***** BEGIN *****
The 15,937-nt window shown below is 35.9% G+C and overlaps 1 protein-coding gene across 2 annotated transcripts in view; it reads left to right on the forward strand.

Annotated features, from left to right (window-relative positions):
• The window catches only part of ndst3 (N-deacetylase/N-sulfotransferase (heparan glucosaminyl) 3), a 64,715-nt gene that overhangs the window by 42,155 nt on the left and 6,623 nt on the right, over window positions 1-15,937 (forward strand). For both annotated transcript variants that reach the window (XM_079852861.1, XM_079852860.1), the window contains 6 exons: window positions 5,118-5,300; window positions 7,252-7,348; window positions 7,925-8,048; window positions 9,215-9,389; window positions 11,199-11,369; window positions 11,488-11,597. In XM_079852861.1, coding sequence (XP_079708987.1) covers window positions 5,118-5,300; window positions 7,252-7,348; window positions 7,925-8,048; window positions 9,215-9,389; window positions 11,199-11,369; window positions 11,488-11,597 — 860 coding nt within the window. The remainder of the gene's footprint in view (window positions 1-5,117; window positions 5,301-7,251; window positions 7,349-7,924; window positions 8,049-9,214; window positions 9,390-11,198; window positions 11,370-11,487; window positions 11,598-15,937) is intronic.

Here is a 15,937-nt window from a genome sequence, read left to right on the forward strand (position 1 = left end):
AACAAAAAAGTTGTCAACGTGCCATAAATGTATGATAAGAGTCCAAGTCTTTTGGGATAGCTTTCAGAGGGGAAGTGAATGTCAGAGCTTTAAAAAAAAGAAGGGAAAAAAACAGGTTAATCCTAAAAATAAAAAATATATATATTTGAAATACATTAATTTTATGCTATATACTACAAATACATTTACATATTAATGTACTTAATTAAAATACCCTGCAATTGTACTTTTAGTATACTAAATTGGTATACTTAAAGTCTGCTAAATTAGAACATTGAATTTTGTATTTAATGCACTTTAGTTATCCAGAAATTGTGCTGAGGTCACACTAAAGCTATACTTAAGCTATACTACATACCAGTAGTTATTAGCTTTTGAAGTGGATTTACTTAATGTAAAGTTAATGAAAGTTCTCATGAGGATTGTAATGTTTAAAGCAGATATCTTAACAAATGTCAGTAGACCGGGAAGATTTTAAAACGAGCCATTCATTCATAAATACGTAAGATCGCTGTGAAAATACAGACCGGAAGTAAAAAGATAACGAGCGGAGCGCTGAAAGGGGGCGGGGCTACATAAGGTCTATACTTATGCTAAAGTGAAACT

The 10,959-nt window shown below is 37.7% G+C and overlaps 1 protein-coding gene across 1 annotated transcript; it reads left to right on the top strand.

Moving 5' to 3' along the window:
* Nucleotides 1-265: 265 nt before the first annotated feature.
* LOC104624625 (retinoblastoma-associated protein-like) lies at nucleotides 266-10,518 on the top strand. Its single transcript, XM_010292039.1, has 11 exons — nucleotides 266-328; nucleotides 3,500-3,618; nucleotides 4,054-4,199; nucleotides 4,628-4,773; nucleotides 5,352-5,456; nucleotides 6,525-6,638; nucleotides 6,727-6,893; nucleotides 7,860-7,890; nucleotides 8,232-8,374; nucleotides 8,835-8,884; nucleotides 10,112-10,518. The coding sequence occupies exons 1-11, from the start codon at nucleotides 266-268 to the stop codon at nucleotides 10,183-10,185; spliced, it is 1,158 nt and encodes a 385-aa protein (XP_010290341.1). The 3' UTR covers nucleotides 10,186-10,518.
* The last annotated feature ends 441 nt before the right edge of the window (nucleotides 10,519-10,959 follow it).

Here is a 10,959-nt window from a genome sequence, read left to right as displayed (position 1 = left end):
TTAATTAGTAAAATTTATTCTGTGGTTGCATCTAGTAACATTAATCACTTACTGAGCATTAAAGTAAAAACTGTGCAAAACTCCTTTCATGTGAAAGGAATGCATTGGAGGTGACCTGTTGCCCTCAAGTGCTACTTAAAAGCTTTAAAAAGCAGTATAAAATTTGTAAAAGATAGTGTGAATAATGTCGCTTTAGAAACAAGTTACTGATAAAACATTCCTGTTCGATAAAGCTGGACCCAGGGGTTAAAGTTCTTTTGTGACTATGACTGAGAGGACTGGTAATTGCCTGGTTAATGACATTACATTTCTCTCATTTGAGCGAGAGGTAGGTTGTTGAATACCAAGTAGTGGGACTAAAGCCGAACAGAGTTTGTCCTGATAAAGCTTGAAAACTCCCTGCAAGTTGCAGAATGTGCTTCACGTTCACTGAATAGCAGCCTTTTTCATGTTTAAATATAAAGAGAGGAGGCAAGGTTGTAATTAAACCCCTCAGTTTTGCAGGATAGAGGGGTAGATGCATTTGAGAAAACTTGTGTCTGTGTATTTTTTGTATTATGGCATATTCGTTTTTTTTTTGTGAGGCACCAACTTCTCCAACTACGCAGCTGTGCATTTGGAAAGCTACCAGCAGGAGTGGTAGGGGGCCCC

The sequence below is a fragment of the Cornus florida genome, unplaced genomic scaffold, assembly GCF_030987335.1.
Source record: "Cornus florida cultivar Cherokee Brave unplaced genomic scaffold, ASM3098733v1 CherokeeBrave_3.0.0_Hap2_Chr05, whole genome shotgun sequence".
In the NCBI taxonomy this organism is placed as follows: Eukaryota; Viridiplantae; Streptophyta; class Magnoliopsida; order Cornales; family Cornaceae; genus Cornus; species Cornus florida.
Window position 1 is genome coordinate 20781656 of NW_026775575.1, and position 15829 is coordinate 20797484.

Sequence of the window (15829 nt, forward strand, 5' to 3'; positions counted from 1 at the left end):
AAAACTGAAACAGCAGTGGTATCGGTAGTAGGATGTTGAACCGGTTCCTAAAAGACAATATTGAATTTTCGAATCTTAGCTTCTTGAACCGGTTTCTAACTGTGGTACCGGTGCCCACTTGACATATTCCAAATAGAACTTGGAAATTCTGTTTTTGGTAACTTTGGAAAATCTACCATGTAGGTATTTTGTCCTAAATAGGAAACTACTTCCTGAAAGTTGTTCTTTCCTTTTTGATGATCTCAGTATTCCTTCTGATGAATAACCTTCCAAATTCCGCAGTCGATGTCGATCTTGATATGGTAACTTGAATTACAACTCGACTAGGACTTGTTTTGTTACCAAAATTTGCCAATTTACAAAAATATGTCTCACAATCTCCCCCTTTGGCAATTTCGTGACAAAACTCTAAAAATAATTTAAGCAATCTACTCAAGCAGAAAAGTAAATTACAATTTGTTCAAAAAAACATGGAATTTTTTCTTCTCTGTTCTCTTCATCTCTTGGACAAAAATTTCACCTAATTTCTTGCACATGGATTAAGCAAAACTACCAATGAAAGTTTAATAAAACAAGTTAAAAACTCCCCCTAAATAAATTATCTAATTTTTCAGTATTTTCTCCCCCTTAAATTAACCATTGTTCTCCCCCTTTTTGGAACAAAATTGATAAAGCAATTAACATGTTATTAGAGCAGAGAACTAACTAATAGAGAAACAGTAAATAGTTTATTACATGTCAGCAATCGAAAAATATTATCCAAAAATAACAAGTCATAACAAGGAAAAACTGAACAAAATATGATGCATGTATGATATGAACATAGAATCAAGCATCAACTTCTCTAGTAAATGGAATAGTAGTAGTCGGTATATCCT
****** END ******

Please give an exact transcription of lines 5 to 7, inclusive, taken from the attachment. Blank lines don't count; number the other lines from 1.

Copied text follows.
AACAAAAAAGTTGTCAACGTGCCATAAATGTATGATAAGAGTCCAAGTCTTTTGGGATAGCTTTCAGAGGGGAAGTGAATGTCAGAGCTTTAAAAAAAAGAAGGGAAAAAAACAGGTTAATCCTAAAAATAAAAAATATATATATTTGAAATACATTAATTTTATGCTATATACTACAAATACATTTACATATTAATGTACTTAATTAAAATACCCTGCAATTGTACTTTTAGTATACTAAATTGGTATACTTAAAGTCTGCTAAATTAGAACATTGAATTTTGTATTTAATGCACTTTAGTTATCCAGAAATTGTGCTGAGGTCACACTAAAGCTATACTTAAGCTATACTACATACCAGTAGTTATTAGCTTTTGAAGTGGATTTACTTAATGTAAAGTTAATGAAAGTTCTCATGAGGATTGTAATGTTTAAAGCAGATATCTTAACAAATGTCAGTAGACCGGGAAGATTTTAAAACGAGCCATTCATTCATAAATACGTAAGATCGCTGTGAAAATACAGACCGGAAGTAAAAAGATAACGAGCGGAGCGCTGAAAGGGGGCGGGGCTACATAAGGTCTATACTTATGCTAAAGTGAAACT

The 10,959-nt window shown below is 37.7% G+C and overlaps 1 protein-coding gene across 1 annotated transcript; it reads left to right on the top strand.

Moving 5' to 3' along the window: